Though I have never met Meredith Talusan in person, she seemed, one Tuesday in late April over Zoom, familiar to me, like we’d been in conversation already for a long time. Perhaps it’s because I’d just recently finished reading Fairest, her memoir. Perhaps it’s because Fairest is written with that kind of wrenching honesty and unflinching self-evaluation—often just embryonic or gestural in most other memoirs—that engenders a feeling of quiet intimacy with the writer. Perhaps it’s because her account of queer desire and trans longing felt adjacent to my own, as I am, like Talusan, a trans person who medically transitioned after graduating from Harvard. Her description of walking home, after a party, to her dorm down Mt. Auburn Street—wearing a dress in public for the first time—was a vertiginous aide-mémoire, returning me to the first time I wore boxers and a binder and a horrible pleather jacket, walking down Mt. Auburn Street, heading home by the same streets, a little more than a decade after Meredith did.
Fairest tracks transitions that aren’t visually perceptible, but are narratively indelible: transitioning from a boy to a nonbinary trans-feminine person; moving from a small village in the Philippines to Harvard; being mistakenly perceived as white because she is albino; unlearning overvaluations of whiteness and the desire to be perceived as white.
Over a quiet afternoon, we spoke about the tropes of trans memoir, recursive fantasy, the ethics of autobiographical representation, shame and narrative revision, and queer cruising.
幸运飞艇官方开奖视频下载Your memoir felt radically different from any other trans memoir I’ve encountered. Why did you choose the Proust epigraph about being imprisoned in the wrong body, which is a longstanding trope of these memoirs?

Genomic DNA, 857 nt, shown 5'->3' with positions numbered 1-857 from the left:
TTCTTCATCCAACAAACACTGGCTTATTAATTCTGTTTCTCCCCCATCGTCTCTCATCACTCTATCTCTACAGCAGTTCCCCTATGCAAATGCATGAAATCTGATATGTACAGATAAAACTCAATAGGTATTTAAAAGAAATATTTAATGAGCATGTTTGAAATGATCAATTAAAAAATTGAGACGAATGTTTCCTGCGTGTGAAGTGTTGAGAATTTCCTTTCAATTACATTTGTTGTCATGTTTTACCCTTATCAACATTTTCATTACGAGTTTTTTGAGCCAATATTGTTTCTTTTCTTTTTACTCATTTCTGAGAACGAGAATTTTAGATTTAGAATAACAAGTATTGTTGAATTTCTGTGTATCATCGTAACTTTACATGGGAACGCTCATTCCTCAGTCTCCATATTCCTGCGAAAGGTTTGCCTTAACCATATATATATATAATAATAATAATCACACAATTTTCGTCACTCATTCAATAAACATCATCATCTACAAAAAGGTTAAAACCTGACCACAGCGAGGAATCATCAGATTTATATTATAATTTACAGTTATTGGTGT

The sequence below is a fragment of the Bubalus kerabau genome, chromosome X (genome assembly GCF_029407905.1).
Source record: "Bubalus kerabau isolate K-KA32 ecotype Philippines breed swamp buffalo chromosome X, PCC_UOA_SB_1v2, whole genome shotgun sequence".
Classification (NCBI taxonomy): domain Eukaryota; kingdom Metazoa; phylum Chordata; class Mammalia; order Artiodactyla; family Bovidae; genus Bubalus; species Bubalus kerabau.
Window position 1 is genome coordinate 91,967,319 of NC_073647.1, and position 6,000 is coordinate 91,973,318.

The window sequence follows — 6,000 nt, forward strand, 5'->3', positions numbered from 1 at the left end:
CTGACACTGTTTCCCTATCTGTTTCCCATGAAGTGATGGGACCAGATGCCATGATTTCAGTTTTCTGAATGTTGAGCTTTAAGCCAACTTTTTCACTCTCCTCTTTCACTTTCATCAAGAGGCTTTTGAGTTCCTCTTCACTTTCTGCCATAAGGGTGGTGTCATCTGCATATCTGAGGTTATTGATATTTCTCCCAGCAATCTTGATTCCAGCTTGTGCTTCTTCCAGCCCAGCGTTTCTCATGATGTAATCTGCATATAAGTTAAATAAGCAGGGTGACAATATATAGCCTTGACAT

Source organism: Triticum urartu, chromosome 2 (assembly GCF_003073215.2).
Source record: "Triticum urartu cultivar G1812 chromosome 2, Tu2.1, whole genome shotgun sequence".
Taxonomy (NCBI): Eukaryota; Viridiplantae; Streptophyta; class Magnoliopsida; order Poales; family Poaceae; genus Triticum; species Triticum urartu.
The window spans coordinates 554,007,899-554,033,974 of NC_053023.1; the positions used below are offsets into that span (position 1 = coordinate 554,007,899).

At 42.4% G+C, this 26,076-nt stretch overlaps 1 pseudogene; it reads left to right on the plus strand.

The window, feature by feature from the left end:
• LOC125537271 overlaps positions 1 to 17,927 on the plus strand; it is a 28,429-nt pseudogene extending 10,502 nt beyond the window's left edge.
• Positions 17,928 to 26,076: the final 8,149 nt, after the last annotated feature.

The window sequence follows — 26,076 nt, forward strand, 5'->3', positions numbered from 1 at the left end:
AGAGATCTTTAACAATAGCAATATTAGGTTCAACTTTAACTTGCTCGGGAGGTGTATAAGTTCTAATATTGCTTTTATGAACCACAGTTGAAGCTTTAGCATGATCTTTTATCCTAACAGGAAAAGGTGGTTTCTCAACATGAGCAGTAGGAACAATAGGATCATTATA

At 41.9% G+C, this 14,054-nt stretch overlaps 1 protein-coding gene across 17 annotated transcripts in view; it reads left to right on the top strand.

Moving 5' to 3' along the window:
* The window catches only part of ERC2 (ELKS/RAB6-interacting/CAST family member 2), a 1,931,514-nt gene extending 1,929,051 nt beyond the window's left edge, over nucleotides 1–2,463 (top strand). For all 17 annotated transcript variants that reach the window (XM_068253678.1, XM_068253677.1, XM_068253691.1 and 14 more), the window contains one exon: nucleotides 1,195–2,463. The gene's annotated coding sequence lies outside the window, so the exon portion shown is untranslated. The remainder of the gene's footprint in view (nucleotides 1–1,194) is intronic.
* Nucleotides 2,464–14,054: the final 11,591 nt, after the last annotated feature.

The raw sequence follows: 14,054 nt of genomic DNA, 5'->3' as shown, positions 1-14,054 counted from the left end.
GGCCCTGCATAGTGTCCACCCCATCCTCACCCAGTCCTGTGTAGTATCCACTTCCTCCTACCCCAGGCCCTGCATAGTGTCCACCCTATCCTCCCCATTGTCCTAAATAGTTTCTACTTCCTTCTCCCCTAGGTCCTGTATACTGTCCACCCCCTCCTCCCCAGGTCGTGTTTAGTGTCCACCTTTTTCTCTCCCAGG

I was primarily interested in thinking about precedents, windows of existence around work that I’ve read before, with the understanding that different eras have had really different conceptions of gender. I was actually much more influenced, in certain ways, by James Baldwin, so I was looking for a Baldwin epigraph from Giovanni’s Room, but his work is even worse when it comes to portraying trans people. I felt that contextualizing the work of the present within the understanding of how people have seen gender in the past was important. Especially in Sodom and Gomorrah, how tortured that relationship to gender is, how during that period of time there was a much greater overlap in peoples’ conceptions of gender and sexuality. Where I come from, the Philippines, gender is contextualized in certain similar, though significantly less, phobic ways.
As soon as I asked that question I thought, well, you’re also working with familiar language, there’s rhetorical continuity in your work with mid- and late-century American trans-feminine memoir. I’m thinking of books like Christine Jorgensen’s A Personal Autobiography and Reneé Richards’s Second Serve, where language like “no longer a son,” or “the man I used to be” was used. I don’t see that anywhere now in contemporary memoir, other than in your book. What’s at stake for you in that move?